Healthcare Leader : Dr Alok Roy

Chair, FICCI, Health Services Committee, Chairman Medica Group of Hospitals


COVID-19 has been undoubtedly the most devastating public health emergency in the last century. It reminded the entire generation that we are mere pawns in the hands of nature. Being in healthcare, we have earned the epithet, front line warriors, deservingly so. As health workers, we must serve the society at large. As caregivers, we are learning on the job, as no classroom theory could have helped us break the shackles of the virus. The pandemic has made us better at learning on the go. Private healthcare services, which have long been neglected politically have risen to the occasion to save the populace. With nearly 80-90 per cent of COVID patient care being provided by the private sector, we have accepted this untimely challenge and taken it head-on, ably supporting public healthcare at large.


Some of the major learnings are to not take life for granted. We must all learn to be flexible and engage the pandemic on the front foot. Hospitals across the country did this over the last few months. Another key learning is that in India, about 86 per cent of patients are asymptomatic or mildly symptomatic. We are dealing with the remaining moderate to severe patients who need hospital care.

We need to create a flexible workspace in the hospital and to fit the hospital in retrofit or forward format where we can change the settings in as short a period as possible

Over time, we have learnt, adapted and become extremely skilled at ICU patient care. With no clear evidence and strategies for ICU care at the beginning of the pandemic, our experiences have taught us well. The Indian healthcare system was not well equipped to deal with a pandemic of this nature, so we redesigned our infrastructure, treatment protocols and processes. This allowed us to protect our employees as well as the COVID and non-COVID cohort of patients. Healthcare has undergone a 360-degree transformation while fighting COVID-19.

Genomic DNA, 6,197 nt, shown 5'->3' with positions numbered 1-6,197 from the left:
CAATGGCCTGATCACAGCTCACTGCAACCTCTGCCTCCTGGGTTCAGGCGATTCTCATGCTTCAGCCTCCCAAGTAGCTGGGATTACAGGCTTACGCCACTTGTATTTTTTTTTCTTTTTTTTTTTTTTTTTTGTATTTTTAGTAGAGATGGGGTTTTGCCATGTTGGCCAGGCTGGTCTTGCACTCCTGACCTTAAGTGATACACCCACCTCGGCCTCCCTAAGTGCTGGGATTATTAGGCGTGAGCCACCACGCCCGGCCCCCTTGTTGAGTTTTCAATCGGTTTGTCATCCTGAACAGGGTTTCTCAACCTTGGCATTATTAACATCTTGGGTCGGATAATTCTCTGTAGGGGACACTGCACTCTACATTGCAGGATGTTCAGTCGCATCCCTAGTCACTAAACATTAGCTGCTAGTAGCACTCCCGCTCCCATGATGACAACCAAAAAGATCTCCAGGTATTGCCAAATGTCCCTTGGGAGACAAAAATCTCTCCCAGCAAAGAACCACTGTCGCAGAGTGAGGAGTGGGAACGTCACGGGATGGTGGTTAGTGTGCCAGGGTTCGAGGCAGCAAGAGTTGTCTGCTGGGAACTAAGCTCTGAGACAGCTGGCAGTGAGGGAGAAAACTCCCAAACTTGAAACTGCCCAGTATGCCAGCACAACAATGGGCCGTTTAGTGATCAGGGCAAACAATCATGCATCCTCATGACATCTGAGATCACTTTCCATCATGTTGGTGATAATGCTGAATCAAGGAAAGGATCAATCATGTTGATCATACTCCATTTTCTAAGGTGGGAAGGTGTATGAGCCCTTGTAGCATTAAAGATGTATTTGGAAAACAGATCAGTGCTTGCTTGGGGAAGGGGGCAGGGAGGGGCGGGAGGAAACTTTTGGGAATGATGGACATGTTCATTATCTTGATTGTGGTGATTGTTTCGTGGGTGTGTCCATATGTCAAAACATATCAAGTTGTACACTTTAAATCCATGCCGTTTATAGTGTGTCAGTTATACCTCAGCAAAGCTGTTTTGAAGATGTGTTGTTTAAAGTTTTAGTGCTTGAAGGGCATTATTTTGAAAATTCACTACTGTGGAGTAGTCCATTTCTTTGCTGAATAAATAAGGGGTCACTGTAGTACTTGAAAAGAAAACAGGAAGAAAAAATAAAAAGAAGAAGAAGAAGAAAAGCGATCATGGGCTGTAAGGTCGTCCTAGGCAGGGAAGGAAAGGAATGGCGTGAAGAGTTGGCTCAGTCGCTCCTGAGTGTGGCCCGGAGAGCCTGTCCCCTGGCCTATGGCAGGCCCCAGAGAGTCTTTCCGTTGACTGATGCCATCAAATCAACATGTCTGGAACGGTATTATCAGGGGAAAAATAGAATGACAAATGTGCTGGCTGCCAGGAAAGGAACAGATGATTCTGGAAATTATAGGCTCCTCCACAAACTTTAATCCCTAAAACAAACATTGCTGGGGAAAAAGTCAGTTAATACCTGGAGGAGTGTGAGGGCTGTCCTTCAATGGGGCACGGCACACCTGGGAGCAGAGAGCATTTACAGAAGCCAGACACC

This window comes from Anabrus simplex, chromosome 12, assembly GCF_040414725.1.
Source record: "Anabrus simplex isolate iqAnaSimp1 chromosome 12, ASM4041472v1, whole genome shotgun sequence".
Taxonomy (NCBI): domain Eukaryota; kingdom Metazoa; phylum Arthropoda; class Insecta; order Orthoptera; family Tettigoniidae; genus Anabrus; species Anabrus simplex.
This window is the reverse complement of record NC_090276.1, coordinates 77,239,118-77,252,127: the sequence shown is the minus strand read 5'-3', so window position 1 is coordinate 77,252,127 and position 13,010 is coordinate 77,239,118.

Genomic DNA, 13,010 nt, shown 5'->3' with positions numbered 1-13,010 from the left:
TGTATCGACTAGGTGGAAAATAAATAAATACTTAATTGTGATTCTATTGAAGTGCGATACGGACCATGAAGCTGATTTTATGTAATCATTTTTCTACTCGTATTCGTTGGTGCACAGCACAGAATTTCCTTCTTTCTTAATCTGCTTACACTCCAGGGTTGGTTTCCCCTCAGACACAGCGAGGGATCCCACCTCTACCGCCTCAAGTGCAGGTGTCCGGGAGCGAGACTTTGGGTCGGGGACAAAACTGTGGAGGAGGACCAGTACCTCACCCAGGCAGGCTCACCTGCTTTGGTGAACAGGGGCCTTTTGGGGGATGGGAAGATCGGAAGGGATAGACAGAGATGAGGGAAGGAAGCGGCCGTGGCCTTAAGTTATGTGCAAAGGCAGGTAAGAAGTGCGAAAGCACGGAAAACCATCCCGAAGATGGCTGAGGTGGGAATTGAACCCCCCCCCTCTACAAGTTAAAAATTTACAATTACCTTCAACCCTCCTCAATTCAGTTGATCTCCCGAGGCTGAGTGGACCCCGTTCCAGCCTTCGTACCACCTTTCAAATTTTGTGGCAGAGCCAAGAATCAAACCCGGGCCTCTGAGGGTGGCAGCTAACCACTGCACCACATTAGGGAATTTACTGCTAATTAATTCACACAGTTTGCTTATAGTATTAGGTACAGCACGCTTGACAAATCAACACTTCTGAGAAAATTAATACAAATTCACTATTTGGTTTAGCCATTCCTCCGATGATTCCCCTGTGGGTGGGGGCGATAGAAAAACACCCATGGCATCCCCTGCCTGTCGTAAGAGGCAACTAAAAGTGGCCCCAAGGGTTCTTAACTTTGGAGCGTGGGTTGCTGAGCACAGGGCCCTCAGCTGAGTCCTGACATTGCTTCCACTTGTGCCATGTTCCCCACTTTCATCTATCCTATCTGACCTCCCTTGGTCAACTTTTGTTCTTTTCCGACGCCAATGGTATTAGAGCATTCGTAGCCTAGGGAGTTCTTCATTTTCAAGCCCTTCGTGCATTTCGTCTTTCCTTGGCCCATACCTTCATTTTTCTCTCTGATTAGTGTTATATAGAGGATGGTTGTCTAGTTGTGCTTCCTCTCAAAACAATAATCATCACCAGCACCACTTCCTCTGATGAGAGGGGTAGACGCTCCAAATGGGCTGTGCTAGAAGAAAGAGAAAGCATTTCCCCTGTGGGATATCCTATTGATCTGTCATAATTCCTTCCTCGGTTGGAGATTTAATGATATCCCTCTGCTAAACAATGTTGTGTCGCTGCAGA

The healthcare sector has taken a massive financial hit and for healthcare to emerge strongly from this crisis, the health budgets need to be substantially upgraded. India’s public health expenditure stood at 1.15 per cent of its gross domestic product – this must take a quantum leap and must be more than doubled to reach the goal of 2.5 per cent set by the National Health Policy 2017 while being further increased to 3 per cent-4 per cent of the GDP in the medium term. Health and wellness have been severely impacted by the ongoing pandemic. Hence, in looking at health, and its future trends post the pandemic, we will take a more holistic approach to the healthcare scenario. We will also look at influencing factors – especially macro factors like the higher likelihood of impact on the older and ageing population, increase in chronic diseases and co-morbidities, rising health care costs and enhanced demand for product transparency. We have to adapt to the new normal.

The new normal is that we have to rely on technology, the digital platforms. We need to create a flexible workspace in the hospital and to fit the hospital in retrofit or forward format where we can change the settings in as short a period as possible.In the new normal, we need to have lesser beds in larger spaces. The more we space out the bed it will probably change the way. Also, we need to invest in technology in big time. We need to think that these things can occur and prepare for such things and invest more in public healthcare.

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